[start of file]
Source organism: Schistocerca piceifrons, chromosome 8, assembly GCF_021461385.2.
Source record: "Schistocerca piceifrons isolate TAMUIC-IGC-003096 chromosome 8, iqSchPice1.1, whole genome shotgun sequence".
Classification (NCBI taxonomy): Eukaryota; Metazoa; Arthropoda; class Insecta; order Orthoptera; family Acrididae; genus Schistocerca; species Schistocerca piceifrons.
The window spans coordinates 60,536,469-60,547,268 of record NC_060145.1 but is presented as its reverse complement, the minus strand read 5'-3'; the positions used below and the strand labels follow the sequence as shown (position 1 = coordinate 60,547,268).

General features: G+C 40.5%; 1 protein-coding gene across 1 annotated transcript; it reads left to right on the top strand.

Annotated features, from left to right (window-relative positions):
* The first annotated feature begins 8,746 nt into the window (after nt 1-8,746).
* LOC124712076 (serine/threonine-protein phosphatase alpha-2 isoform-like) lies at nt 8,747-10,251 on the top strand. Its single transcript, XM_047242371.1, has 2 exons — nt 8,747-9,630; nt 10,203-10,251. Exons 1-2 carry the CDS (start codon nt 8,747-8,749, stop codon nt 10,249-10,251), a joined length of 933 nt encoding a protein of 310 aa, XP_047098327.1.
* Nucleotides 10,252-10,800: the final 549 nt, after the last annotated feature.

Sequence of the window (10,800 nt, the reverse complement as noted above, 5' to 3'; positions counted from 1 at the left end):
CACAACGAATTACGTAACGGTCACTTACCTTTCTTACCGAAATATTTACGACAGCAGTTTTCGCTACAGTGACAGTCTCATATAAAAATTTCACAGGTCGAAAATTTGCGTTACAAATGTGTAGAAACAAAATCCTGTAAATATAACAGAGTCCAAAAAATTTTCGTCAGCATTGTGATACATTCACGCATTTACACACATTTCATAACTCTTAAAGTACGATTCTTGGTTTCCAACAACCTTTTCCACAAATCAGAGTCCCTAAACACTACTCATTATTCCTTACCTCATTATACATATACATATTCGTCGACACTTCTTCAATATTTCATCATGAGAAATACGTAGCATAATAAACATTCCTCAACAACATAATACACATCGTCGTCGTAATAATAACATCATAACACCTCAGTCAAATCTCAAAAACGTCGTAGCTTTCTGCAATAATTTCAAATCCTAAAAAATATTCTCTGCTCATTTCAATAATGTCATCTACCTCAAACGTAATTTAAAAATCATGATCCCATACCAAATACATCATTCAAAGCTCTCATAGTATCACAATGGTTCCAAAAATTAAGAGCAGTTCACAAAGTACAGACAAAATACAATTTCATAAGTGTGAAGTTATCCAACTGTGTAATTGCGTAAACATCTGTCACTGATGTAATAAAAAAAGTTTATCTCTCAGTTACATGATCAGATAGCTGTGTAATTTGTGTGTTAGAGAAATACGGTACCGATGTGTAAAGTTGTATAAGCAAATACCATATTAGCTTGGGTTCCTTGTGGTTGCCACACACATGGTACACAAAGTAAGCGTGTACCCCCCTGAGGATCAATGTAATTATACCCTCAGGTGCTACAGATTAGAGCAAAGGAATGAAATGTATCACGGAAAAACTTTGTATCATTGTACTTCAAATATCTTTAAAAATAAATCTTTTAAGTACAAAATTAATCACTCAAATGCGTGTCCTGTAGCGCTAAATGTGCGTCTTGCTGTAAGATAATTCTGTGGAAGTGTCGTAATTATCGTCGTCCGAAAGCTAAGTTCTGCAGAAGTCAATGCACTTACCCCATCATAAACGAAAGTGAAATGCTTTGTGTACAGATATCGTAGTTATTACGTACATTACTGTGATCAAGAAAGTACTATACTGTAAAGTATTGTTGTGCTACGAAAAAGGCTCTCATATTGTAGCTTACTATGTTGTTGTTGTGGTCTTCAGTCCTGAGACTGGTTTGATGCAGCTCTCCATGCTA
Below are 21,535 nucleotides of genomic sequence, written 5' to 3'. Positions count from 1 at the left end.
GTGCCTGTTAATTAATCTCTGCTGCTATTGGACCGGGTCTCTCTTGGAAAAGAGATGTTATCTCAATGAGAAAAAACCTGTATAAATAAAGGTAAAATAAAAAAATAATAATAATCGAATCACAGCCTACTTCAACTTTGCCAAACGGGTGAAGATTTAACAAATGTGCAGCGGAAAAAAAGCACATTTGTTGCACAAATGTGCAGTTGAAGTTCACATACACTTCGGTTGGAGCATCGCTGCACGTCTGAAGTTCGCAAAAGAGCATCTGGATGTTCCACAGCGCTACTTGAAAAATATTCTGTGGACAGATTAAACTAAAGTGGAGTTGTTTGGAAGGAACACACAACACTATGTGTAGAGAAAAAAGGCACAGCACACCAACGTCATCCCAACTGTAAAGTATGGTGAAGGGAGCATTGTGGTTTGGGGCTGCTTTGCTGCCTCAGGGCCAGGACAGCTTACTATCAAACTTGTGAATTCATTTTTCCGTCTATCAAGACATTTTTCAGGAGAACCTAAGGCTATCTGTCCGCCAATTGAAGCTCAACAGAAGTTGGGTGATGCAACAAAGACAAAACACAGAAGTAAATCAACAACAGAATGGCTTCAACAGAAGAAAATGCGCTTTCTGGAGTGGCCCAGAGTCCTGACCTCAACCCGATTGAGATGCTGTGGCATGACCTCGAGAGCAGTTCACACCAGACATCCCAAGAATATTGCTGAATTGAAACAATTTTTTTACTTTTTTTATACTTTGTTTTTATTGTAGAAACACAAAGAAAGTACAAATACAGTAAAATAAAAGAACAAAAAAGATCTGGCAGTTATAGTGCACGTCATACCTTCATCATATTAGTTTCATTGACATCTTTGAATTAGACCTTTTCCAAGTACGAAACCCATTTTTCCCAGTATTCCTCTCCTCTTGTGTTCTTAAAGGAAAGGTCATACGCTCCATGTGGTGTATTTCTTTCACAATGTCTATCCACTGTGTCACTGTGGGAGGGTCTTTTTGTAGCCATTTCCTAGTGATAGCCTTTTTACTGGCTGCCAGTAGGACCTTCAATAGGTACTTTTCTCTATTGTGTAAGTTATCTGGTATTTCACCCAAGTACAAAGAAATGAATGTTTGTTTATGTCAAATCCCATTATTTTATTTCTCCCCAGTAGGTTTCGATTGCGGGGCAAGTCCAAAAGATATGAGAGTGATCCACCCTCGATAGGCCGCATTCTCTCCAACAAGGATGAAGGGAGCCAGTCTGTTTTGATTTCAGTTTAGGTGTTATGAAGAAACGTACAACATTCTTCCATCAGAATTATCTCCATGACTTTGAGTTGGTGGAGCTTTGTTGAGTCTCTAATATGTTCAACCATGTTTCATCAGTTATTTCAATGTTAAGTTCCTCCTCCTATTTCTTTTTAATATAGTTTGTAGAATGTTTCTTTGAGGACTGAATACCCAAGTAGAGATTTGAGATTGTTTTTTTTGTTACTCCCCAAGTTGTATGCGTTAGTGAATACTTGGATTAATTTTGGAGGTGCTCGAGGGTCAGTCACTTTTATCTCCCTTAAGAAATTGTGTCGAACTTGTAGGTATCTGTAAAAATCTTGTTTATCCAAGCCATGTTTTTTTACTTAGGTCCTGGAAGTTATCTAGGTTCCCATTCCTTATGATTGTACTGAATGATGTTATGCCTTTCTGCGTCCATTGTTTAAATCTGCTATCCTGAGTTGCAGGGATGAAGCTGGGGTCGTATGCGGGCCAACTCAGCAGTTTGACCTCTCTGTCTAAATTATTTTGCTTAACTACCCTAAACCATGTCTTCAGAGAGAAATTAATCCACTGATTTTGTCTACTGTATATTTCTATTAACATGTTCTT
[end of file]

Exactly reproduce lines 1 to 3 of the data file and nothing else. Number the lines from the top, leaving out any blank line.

Source organism: Schistocerca piceifrons, chromosome 8, assembly GCF_021461385.2.
Source record: "Schistocerca piceifrons isolate TAMUIC-IGC-003096 chromosome 8, iqSchPice1.1, whole genome shotgun sequence".
Classification (NCBI taxonomy): Eukaryota; Metazoa; Arthropoda; class Insecta; order Orthoptera; family Acrididae; genus Schistocerca; species Schistocerca piceifrons.